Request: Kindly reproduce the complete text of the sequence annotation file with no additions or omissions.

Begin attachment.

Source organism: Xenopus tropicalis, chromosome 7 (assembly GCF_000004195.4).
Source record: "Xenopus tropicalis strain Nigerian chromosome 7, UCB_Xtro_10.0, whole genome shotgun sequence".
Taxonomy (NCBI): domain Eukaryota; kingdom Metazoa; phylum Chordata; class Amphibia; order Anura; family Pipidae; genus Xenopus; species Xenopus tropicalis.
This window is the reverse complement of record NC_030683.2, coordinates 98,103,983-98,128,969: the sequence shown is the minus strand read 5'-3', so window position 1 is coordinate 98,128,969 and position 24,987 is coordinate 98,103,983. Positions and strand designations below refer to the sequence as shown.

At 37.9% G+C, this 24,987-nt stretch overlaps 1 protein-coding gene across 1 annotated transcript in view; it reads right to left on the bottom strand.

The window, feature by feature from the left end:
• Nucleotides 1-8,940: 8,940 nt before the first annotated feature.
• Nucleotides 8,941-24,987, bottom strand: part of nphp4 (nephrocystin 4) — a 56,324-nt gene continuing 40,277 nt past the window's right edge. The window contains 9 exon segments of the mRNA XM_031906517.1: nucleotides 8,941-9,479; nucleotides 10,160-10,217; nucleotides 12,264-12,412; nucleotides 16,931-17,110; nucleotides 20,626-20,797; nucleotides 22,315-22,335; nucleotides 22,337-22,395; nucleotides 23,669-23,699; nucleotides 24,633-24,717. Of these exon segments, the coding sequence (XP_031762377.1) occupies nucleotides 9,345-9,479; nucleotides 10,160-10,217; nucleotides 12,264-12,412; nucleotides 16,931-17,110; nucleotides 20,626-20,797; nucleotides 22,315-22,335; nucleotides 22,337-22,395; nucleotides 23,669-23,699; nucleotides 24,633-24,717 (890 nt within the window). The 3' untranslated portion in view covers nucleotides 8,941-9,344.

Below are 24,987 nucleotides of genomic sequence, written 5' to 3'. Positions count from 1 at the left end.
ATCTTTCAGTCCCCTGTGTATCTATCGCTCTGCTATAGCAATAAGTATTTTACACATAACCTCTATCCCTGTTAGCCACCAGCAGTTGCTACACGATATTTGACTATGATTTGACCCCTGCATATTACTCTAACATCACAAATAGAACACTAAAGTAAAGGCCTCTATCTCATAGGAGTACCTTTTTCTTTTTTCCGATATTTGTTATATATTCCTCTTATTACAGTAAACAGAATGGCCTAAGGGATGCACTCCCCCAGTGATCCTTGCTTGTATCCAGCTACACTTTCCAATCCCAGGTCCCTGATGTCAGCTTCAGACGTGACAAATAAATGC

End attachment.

Source organism: Xenopus tropicalis, chromosome 7 (assembly GCF_000004195.4).
Source record: "Xenopus tropicalis strain Nigerian chromosome 7, UCB_Xtro_10.0, whole genome shotgun sequence".
Taxonomy (NCBI): domain Eukaryota; kingdom Metazoa; phylum Chordata; class Amphibia; order Anura; family Pipidae; genus Xenopus; species Xenopus tropicalis.
This window is the reverse complement of record NC_030683.2, coordinates 98,103,983-98,128,969: the sequence shown is the minus strand read 5'-3', so window position 1 is coordinate 98,128,969 and position 24,987 is coordinate 98,103,983. Positions and strand designations below refer to the sequence as shown.

At 37.9% G+C, this 24,987-nt stretch overlaps 1 protein-coding gene across 1 annotated transcript in view; it reads right to left on the bottom strand.

The window, feature by feature from the left end:
• Nucleotides 1-8,940: 8,940 nt before the first annotated feature.
• Nucleotides 8,941-24,987, bottom strand: part of nphp4 (nephrocystin 4) — a 56,324-nt gene continuing 40,277 nt past the window's right edge. The window contains 9 exon segments of the mRNA XM_031906517.1: nucleotides 8,941-9,479; nucleotides 10,160-10,217; nucleotides 12,264-12,412; nucleotides 16,931-17,110; nucleotides 20,626-20,797; nucleotides 22,315-22,335; nucleotides 22,337-22,395; nucleotides 23,669-23,699; nucleotides 24,633-24,717. Of these exon segments, the coding sequence (XP_031762377.1) occupies nucleotides 9,345-9,479; nucleotides 10,160-10,217; nucleotides 12,264-12,412; nucleotides 16,931-17,110; nucleotides 20,626-20,797; nucleotides 22,315-22,335; nucleotides 22,337-22,395; nucleotides 23,669-23,699; nucleotides 24,633-24,717 (890 nt within the window). The 3' untranslated portion in view covers nucleotides 8,941-9,344.

Below are 24,987 nucleotides of genomic sequence, written 5' to 3'. Positions count from 1 at the left end.
ATCTTTCAGTCCCCTGTGTATCTATCGCTCTGCTATAGCAATAAGTATTTTACACATAACCTCTATCCCTGTTAGCCACCAGCAGTTGCTACACGATATTTGACTATGATTTGACCCCTGCATATTACTCTAACATCACAAATAGAACACTAAAGTAAAGGCCTCTATCTCATAGGAGTACCTTTTTCTTTTTTCCGATATTTGTTATATATTCCTCTTATTACAGTAAACAGAATGGCCTAAGGGATGCACTCCCCCAGTGATCCTTGCTTGTATCCAGCTACACTTTCCAATCCCAGGTCCCTGATGTCAGCTTCAGACGTGACAAATAAATGC